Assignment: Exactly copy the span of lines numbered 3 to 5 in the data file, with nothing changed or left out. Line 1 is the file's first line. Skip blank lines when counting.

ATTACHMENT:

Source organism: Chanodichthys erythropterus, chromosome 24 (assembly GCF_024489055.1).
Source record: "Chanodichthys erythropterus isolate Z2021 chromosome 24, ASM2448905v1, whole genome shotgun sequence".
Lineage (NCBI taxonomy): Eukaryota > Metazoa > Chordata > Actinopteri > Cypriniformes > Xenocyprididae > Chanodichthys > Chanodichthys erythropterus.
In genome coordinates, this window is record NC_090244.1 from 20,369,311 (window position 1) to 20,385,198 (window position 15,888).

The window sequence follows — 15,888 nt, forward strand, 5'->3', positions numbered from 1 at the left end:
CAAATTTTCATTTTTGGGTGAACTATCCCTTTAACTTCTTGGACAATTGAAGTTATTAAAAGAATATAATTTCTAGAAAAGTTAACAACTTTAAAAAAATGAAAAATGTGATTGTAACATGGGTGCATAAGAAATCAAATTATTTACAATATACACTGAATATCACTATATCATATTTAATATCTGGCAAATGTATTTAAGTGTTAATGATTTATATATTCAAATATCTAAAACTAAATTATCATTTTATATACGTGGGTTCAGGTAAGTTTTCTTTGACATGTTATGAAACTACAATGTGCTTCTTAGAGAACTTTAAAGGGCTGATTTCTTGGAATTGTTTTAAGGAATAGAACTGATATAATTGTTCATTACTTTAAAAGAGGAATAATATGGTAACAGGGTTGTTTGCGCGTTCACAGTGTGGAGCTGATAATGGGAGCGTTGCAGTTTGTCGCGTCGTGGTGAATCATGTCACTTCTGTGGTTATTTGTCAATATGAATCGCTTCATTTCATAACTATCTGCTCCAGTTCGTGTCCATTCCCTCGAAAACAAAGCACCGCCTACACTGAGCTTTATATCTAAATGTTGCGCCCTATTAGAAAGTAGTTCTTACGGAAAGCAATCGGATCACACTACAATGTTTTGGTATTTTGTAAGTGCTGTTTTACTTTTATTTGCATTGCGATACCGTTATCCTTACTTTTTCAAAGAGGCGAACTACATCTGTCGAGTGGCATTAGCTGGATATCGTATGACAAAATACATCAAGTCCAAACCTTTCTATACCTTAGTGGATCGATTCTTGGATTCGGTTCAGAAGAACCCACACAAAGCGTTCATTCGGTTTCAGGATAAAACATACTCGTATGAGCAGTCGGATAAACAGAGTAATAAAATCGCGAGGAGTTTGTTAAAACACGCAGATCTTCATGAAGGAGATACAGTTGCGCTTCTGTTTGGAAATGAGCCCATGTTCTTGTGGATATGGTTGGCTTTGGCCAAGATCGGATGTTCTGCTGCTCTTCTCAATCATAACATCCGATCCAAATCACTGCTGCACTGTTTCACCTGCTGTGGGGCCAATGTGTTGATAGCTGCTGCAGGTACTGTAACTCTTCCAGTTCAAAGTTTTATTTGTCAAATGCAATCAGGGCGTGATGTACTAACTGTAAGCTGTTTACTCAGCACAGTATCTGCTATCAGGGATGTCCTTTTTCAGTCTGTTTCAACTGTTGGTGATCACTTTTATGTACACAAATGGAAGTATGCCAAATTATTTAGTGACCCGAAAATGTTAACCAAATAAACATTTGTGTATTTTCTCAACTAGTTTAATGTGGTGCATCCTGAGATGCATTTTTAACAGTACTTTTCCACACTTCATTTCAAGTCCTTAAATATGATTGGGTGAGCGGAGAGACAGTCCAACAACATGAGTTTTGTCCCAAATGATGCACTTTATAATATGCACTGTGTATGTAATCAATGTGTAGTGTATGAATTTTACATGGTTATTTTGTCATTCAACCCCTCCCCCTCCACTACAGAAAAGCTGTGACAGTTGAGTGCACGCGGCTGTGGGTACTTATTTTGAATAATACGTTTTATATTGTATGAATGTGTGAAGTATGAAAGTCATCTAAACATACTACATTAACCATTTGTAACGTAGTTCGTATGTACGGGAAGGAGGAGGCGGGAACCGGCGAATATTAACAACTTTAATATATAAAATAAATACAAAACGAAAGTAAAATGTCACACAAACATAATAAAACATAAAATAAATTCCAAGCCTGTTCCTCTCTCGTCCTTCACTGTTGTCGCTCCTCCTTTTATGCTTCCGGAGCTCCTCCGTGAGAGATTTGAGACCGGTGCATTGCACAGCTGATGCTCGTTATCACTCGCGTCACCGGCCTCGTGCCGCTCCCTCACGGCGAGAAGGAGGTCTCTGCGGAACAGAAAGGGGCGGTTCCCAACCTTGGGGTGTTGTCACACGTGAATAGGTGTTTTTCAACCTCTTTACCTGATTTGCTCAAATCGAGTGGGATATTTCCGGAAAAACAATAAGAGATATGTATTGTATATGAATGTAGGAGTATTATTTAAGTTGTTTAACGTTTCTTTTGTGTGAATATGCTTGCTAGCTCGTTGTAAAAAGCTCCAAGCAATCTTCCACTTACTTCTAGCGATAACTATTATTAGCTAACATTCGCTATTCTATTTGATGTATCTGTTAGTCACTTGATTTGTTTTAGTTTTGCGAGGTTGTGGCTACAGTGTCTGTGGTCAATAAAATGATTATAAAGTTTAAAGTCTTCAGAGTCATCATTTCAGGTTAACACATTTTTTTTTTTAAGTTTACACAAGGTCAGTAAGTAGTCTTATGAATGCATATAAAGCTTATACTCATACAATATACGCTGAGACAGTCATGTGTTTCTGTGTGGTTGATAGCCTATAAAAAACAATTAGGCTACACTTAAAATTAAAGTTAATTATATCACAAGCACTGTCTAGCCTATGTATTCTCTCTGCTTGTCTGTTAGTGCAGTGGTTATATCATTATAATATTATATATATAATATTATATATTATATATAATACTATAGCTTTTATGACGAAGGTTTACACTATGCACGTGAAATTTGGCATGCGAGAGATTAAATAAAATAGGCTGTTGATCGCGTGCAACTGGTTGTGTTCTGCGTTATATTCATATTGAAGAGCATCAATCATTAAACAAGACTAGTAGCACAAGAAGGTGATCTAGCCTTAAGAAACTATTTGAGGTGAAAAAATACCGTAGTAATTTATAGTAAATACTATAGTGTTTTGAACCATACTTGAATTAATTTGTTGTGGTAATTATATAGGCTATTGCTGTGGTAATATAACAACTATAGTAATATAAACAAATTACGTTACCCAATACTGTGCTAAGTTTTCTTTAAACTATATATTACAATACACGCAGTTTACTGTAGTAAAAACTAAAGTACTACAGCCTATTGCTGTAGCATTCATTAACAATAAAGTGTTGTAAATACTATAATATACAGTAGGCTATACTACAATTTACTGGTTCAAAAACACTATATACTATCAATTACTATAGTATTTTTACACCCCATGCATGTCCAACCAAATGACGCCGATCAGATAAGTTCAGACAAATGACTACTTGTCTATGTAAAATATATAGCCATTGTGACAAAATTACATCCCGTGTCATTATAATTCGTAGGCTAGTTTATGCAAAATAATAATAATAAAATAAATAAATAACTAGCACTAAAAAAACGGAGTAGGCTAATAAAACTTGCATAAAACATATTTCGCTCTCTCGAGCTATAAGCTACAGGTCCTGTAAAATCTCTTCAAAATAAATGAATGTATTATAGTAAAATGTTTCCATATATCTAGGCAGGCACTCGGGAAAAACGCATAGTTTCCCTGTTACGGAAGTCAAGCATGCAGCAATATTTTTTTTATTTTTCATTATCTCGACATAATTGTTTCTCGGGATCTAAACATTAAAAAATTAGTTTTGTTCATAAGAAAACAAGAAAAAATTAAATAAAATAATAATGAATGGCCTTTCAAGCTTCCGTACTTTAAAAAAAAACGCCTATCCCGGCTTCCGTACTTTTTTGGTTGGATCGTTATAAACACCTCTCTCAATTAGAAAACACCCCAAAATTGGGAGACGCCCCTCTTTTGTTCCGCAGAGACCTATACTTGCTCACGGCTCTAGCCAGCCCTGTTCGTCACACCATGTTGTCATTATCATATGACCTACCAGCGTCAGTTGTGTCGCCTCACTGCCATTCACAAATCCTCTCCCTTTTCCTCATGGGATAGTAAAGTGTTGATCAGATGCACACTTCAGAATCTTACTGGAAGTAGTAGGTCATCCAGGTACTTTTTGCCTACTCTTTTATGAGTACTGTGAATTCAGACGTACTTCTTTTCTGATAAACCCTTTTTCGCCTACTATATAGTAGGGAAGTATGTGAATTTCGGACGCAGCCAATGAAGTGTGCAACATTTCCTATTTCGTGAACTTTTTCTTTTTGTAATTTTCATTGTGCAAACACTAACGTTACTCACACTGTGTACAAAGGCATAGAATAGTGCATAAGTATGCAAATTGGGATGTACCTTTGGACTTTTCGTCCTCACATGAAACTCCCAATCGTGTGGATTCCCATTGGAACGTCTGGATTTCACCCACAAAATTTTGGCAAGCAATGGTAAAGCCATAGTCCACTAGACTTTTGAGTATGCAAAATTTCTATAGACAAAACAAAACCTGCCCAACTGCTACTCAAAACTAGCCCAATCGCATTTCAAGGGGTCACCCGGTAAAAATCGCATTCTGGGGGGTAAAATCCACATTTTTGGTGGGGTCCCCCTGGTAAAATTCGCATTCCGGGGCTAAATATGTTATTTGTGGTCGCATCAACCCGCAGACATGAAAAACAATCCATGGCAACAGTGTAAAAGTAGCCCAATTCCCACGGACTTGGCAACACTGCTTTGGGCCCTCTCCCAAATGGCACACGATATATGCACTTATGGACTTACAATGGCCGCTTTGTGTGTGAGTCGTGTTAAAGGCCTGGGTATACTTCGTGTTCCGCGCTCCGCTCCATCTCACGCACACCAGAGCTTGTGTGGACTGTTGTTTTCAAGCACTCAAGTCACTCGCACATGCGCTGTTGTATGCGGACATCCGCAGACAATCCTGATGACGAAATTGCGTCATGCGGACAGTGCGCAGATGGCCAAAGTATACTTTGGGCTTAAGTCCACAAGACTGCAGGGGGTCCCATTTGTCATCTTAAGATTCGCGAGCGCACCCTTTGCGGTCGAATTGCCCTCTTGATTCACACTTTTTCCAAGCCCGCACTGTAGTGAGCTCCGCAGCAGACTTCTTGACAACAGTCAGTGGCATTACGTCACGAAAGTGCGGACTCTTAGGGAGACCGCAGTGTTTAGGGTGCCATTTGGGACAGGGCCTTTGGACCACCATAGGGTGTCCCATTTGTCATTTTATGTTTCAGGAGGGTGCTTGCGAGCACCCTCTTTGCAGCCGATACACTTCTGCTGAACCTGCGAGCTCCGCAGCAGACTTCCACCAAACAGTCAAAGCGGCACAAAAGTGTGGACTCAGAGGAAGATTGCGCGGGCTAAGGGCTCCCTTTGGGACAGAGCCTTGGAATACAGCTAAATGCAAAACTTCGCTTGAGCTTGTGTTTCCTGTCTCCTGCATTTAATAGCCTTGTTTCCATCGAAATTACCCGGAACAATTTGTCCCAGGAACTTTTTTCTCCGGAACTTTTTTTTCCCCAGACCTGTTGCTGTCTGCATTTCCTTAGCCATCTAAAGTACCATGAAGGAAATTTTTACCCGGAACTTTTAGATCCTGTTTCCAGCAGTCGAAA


Lineage (NCBI taxonomy): Eukaryota > Metazoa > Chordata > Actinopteri > Cypriniformes > Xenocyprididae > Chanodichthys > Chanodichthys erythropterus.
In genome coordinates, this window is record NC_090244.1 from 20,369,311 (window position 1) to 20,385,198 (window position 15,888).

The window sequence follows — 15,888 nt, forward strand, 5'->3', positions numbered from 1 at the left end: